There are a number of great reasons for choosing to install a hot tub inside of your home. Many people are attracted to the privacy an indoor hot tub offers, or prefer to take a soak in a controlled environment instead of during a rain storm or a unseasonably cold snap. Or you might have a house with a design that facilitates an indoor hot tub much better than an outdoor one. Whatever your reasons for choosing an indoor hot tub, there are some special factors to be aware of when it comes to its installation.
Will The Tub Fit?
Don’t make the rookie mistake of not triple checking that your hot tub will fit in your home. While people often measure the room and intended location for the hot tub, they often forget about the path to get to that location. It is essential that all doors, hallways and stairs be measured as well. For those who are in the process of building their home, this might not be a problem as the hot tub can be installed before the walls are even finished, but for current homeowners, measuring carefully should be the first order of business.
Having a nearby water source is important for an indoor hot tub. The last thing you want is to have to be dragging hundreds of buckets filled with water across your home to fill it up. The same goes for drainage, when it is time to empty the tub, you need a place for the water to go. Make sure that you have a spigot installed that can easily reach the hot tub with a hose.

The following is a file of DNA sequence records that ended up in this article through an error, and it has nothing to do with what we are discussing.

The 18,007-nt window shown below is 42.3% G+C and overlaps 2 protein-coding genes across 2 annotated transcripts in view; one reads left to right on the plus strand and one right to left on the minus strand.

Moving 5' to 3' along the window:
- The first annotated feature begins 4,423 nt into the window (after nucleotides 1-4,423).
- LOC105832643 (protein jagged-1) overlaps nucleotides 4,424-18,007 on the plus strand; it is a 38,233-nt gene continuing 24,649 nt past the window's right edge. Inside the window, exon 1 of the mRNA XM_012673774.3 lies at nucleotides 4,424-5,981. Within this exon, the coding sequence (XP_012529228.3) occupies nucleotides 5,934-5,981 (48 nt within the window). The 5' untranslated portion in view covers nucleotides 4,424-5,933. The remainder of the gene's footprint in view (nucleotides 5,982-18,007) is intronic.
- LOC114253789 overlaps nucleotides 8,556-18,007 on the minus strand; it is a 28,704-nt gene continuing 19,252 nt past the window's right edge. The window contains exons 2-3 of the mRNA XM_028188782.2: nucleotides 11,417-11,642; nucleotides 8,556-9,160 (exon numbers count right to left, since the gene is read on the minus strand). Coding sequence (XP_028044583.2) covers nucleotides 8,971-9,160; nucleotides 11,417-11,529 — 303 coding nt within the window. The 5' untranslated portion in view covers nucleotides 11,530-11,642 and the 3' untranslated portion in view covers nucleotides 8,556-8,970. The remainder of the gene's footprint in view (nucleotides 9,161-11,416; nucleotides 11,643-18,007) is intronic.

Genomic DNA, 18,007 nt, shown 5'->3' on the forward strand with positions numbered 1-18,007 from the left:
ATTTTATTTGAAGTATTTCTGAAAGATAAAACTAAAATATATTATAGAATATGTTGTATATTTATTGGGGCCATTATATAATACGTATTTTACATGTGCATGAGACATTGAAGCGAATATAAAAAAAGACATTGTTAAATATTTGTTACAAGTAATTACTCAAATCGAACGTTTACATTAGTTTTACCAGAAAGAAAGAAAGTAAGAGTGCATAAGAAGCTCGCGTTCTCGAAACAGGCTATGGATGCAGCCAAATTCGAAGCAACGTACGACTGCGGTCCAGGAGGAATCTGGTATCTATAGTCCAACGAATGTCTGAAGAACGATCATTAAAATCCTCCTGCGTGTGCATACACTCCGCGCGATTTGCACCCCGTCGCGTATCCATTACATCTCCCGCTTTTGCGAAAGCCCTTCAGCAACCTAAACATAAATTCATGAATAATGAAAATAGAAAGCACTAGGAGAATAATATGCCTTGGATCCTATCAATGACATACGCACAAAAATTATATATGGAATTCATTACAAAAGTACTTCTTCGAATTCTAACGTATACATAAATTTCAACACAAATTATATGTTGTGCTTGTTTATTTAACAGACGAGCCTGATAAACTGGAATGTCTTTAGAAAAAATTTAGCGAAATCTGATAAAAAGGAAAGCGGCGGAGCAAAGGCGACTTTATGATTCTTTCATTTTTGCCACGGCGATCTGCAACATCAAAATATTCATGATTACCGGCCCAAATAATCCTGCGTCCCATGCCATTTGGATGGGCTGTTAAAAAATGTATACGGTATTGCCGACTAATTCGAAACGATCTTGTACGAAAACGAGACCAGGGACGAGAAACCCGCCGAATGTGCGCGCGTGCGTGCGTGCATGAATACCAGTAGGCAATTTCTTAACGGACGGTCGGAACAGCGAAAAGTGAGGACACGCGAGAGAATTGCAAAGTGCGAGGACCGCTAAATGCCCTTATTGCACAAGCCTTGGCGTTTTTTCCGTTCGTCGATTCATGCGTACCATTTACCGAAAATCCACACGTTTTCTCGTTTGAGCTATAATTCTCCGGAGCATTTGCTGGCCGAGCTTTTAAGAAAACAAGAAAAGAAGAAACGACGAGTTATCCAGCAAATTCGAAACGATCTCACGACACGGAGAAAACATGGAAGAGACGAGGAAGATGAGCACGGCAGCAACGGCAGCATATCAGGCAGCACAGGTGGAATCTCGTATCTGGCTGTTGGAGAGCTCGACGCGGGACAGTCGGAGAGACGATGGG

Flooring And Drainage
No matter what, there will always be some water spillage when it comes to a hot tub. Even if you don’t plan on splashing around or having water fights, you will carry a significant amount of water with you each time you get out of the tub, up to a gallon in fact. Because of this, your flooring needs to be able to get wet. You don’t want to have carpet or wood that will easily rot or turn moldy. Having a drain in the floor with proper grading is incredibly helpful. You’ll also need to ensure your floor can handle the weight of a full hot tub. Choosing non-slip, tile flooring is the best option for your home and bathers.
Humidity and moisture are both part of owning an indoor hot tub and you will need to be prepared to deal with this. Make sure your room is able to handle humidity by installing vapour barriers to protect your wall framing from rotting. Use materials such as glass, concrete or cedar that are resistant to rot. Also important is ensuring you have an exhaust fan that can effectively deal with excess humidity. As a final touch, consider a ceiling fan to help with temperature and humidity control.
To learn more about hot tub installation, download a hot tub buyer’s guide.